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The Essential Fire Safety Checklist for Commercial Buildings

In 2022, there were 140,000 fires in non-residential buildings, causing $4 billion in damages and 150 deaths. A robust fire safety plan can safeguard lives and protect your business if you manage a commercial space. Here’s what to include in this fire safety plan.

Protecting Your Investments

According to FEMA, 40 percent of businesses cannot reopen after a natural disaster, but fire safety can help you avoid this outcome. Let’s explore the leading causes of commercial fires and the key components of an effective fire safety checklist.

Common Causes of Fires

In industrial properties, electrical distribution and light equipment cause the most fires, whereas heat is the leading cause in manufacturing properties. Common causes of warehouse fires include smoking, electrical machinery, storage practices (such as with flammable liquids), or extension cable overload. Other causes include sprinkler obstructions, doorway blockages, flammable trash or debris, and out-of-service fire equipment.

What to Include in a Fire Safety Checklist

A successful fire safety plan requires routine maintenance, inspections, and training. Follow this checklist to ensure maximum protection:

1.   Safety System Maintenance

Inspect all safety equipment routinely, including smoke alarms, fire doors, sprinklers, and fire extinguishers. Replace batteries and resolve malfunctions as necessary.

2.   Emergency Lights and Exit Signs

In the event of a fire, emergency lights and exit signs will help direct occupants to safety, so inspect them routinely to ensure they are visible and operational. Exit signs and emergency lights should be able to function on both regular and backup power sources.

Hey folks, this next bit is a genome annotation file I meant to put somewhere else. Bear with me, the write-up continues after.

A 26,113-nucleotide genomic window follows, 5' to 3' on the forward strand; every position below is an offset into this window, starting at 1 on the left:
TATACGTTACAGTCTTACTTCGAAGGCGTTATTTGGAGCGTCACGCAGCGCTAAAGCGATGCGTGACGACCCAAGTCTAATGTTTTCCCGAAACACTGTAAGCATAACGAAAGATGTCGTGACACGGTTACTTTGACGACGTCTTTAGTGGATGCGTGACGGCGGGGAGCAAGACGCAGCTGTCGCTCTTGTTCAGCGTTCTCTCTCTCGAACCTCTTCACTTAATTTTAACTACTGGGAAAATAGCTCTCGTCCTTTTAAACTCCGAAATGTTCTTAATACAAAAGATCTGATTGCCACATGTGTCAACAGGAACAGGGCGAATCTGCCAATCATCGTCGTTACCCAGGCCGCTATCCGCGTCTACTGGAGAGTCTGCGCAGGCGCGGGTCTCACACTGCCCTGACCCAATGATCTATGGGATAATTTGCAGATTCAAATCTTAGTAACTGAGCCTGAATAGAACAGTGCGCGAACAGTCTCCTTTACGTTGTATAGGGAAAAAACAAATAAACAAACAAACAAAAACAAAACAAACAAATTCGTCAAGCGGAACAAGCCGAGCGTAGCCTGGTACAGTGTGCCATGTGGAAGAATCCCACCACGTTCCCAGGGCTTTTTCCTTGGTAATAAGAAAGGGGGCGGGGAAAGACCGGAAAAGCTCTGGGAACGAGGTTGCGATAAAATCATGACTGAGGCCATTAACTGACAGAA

3.   Easy Building Egress

Confirm that emergency exits are unlocked, then clear the hallways leading to these exits. Make sure all employees know the correct evacuation routes to follow.

4.   Emergency Personnel Access

Building codes require firefighters to have direct access to the premises. To comply with this, mount fire department lock boxes on the building’s exterior and ensure firefighters can reach the fire hydrants. There should be at least three feet of space on all sides of the hydrants, so remember to keep any vehicles from blocking them.

5.   Fire Extinguishers

Place fire extinguishers in easily accessible areas throughout the building. Regularly check their pressure levels and expiration dates and train employees to use them. OSHA requires portable extinguishers to be wall-mounted, not kept on the floor.

 6.   Fire-Rated Doors

Fire-rated doors can withstand both fire and smoke. Inspect them for damage, optimal closure, and structural integrity. Fire doors to areas with telephone or power equipment should remain closed. Other fire doors should close automatically when a fire activates the alarm.

7.   Sprinkler Systems

Regularly inspect and maintain the indoor fire sprinklers to ensure they will function correctly in an emergency. At least 18 inches of vertical clearance should be between a sprinkler head and any other materials stored beneath it.

8.   Flammable and Combustible Materials

Store all flammable materials in approved containers away from boilers, electrical rooms, or other heat-producing areas. Keep these combustible items away from heat-producing appliances, such as heaters or stoves.

9.   Incompatible Chemical Storage

When mixed with other substances, incompatible materials (like ammonia and bleach) form a chemical reaction that could cause a fire or gas explosion. Store incompatible chemicals at least 20 feet apart or separate them with a noncombustible partition.

10.   Heat Systems    

To lower the risk of heat-related fires, perform regular maintenance on all heated appliances or manufacturing equipment such as boilers, furnaces, ovens, and stoves.

Protect Your Business With this Fire Safety Checklist

A thorough fire safety checklist is the best defense against commercial fires. Routine inspections, employee training, and compliance with the latest safety protocols and building codes must be prioritized. Precautionary measures can make all the difference when an emergency occurs, so be vigilant and protect your investment from the threat of fire.

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